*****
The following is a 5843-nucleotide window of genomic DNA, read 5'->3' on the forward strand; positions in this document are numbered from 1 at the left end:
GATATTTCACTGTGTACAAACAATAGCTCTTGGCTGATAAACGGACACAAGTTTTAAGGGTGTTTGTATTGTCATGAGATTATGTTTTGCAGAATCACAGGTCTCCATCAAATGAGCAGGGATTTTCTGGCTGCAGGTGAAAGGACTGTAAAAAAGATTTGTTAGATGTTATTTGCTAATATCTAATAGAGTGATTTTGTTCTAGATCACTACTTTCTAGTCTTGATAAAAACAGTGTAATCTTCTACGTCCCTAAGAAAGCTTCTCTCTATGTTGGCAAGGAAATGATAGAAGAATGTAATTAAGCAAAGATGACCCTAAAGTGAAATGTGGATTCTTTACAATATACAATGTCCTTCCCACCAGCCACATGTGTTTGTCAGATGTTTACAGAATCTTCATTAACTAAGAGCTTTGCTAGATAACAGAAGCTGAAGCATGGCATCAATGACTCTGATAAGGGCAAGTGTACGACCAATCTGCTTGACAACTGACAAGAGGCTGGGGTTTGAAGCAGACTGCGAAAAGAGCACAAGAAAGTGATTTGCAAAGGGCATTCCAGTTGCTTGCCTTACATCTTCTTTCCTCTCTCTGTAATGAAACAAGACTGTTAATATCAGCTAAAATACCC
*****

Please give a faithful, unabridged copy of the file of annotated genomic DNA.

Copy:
The following is a 5843-nucleotide window of genomic DNA, read 5'->3' on the forward strand; positions in this document are numbered from 1 at the left end:
GATATTTCACTGTGTACAAACAATAGCTCTTGGCTGATAAACGGACACAAGTTTTAAGGGTGTTTGTATTGTCATGAGATTATGTTTTGCAGAATCACAGGTCTCCATCAAATGAGCAGGGATTTTCTGGCTGCAGGTGAAAGGACTGTAAAAAAGATTTGTTAGATGTTATTTGCTAATATCTAATAGAGTGATTTTGTTCTAGATCACTACTTTCTAGTCTTGATAAAAACAGTGTAATCTTCTACGTCCCTAAGAAAGCTTCTCTCTATGTTGGCAAGGAAATGATAGAAGAATGTAATTAAGCAAAGATGACCCTAAAGTGAAATGTGGATTCTTTACAATATACAATGTCCTTCCCACCAGCCACATGTGTTTGTCAGATGTTTACAGAATCTTCATTAACTAAGAGCTTTGCTAGATAACAGAAGCTGAAGCATGGCATCAATGACTCTGATAAGGGCAAGTGTACGACCAATCTGCTTGACAACTGACAAGAGGCTGGGGTTTGAAGCAGACTGCGAAAAGAGCACAAGAAAGTGATTTGCAAAGGGCATTCCAGTTGCTTGCCTTACATCTTCTTTCCTCTCTCTGTAATGAAACAAGACTGTTAATATCAGCTAAAATACCC